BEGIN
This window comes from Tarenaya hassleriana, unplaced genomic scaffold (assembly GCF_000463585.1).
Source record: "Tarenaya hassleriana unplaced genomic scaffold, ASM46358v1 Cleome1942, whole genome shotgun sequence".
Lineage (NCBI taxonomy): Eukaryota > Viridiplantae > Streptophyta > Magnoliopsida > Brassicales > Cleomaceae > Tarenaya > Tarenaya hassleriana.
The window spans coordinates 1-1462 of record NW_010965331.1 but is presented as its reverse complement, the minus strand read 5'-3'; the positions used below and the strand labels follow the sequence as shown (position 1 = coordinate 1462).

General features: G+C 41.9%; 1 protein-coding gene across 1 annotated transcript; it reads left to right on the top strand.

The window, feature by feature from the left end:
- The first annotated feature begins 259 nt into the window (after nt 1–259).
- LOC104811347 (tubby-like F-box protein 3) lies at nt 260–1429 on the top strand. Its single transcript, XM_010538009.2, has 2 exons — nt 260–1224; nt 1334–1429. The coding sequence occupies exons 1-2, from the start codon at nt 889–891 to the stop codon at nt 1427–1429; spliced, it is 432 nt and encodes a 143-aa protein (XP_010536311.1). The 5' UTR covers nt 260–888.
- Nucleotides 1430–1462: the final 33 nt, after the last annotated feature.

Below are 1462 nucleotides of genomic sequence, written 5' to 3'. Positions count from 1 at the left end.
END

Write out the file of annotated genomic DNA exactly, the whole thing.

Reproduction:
This window comes from Tarenaya hassleriana, unplaced genomic scaffold (assembly GCF_000463585.1).
Source record: "Tarenaya hassleriana unplaced genomic scaffold, ASM46358v1 Cleome1942, whole genome shotgun sequence".
Lineage (NCBI taxonomy): Eukaryota > Viridiplantae > Streptophyta > Magnoliopsida > Brassicales > Cleomaceae > Tarenaya > Tarenaya hassleriana.
The window spans coordinates 1-1462 of record NW_010965331.1 but is presented as its reverse complement, the minus strand read 5'-3'; the positions used below and the strand labels follow the sequence as shown (position 1 = coordinate 1462).

General features: G+C 41.9%; 1 protein-coding gene across 1 annotated transcript; it reads left to right on the top strand.

The window, feature by feature from the left end:
- The first annotated feature begins 259 nt into the window (after nt 1–259).
- LOC104811347 (tubby-like F-box protein 3) lies at nt 260–1429 on the top strand. Its single transcript, XM_010538009.2, has 2 exons — nt 260–1224; nt 1334–1429. The coding sequence occupies exons 1-2, from the start codon at nt 889–891 to the stop codon at nt 1427–1429; spliced, it is 432 nt and encodes a 143-aa protein (XP_010536311.1). The 5' UTR covers nt 260–888.
- Nucleotides 1430–1462: the final 33 nt, after the last annotated feature.

Below are 1462 nucleotides of genomic sequence, written 5' to 3'. Positions count from 1 at the left end.